2. The second route (rarely accepted by town halls in Italy) is going through the public administration of your country of origin

The local clerks will provide you a document of free marital status or certificate of no impediments to the marriage that states that there are no impediments to your wedding according to the laws of your country of origin.

Once you obtain that, you can go to the Italian embassy in your country and ask to legalize and translate it.

Please note that we strongly discourage to try this route since the majority of Municipalities in Italy accept only the document issued by your foreign authority in the Italian territory with the lettering NULLA OSTA.

We went through this route only when we had to start banns of marriage in an Italian consulate abroad. This is the scenario happened when we had an Italian spouse residing abroad who was getting married with a foreign spouse.

In this case it may be possible that the Italian official in the Italian Consulate abroad could accepted the documents issued by your administration in the country of origin legalized and translated.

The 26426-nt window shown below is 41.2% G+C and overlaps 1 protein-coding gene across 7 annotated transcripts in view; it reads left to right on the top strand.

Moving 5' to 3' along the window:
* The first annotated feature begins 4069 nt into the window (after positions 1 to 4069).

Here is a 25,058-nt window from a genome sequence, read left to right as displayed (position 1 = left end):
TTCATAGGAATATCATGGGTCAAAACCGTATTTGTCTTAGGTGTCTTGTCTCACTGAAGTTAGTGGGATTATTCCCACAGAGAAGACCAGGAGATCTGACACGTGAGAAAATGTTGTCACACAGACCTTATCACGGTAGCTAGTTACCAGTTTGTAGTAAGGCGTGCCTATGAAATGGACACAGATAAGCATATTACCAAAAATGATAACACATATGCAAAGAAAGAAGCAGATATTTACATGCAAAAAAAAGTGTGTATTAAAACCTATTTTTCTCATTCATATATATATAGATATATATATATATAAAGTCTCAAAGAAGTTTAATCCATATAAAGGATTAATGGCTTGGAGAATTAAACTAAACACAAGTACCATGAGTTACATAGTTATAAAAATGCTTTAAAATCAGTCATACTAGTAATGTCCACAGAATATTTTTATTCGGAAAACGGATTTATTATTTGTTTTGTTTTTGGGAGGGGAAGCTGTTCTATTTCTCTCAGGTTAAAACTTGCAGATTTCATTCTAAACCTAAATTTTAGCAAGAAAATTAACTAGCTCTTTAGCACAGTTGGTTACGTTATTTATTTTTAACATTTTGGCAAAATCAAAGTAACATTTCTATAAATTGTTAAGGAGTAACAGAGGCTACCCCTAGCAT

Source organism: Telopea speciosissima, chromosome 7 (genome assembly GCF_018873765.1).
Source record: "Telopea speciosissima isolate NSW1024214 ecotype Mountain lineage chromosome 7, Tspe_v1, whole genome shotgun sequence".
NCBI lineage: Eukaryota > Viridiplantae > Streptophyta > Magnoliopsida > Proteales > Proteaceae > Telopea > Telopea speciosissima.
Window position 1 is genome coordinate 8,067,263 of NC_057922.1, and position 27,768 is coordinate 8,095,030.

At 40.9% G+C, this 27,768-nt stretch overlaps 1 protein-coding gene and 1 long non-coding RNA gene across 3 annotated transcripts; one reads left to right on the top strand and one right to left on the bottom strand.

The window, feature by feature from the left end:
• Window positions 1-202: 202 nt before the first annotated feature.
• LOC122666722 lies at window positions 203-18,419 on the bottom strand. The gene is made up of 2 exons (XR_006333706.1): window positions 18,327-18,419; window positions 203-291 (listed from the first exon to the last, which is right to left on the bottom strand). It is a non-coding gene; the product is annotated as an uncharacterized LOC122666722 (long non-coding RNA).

Please note that in countries where the legal figure of the official translator exists, acts issued by your authorities can be certified by the translator, whose signature is legalized by Italian consular offices. 

In countries where this figure is not provided for by local law, it will be necessary to resort to the certification of conformity affixed by the Italian consular office in your country of provenance.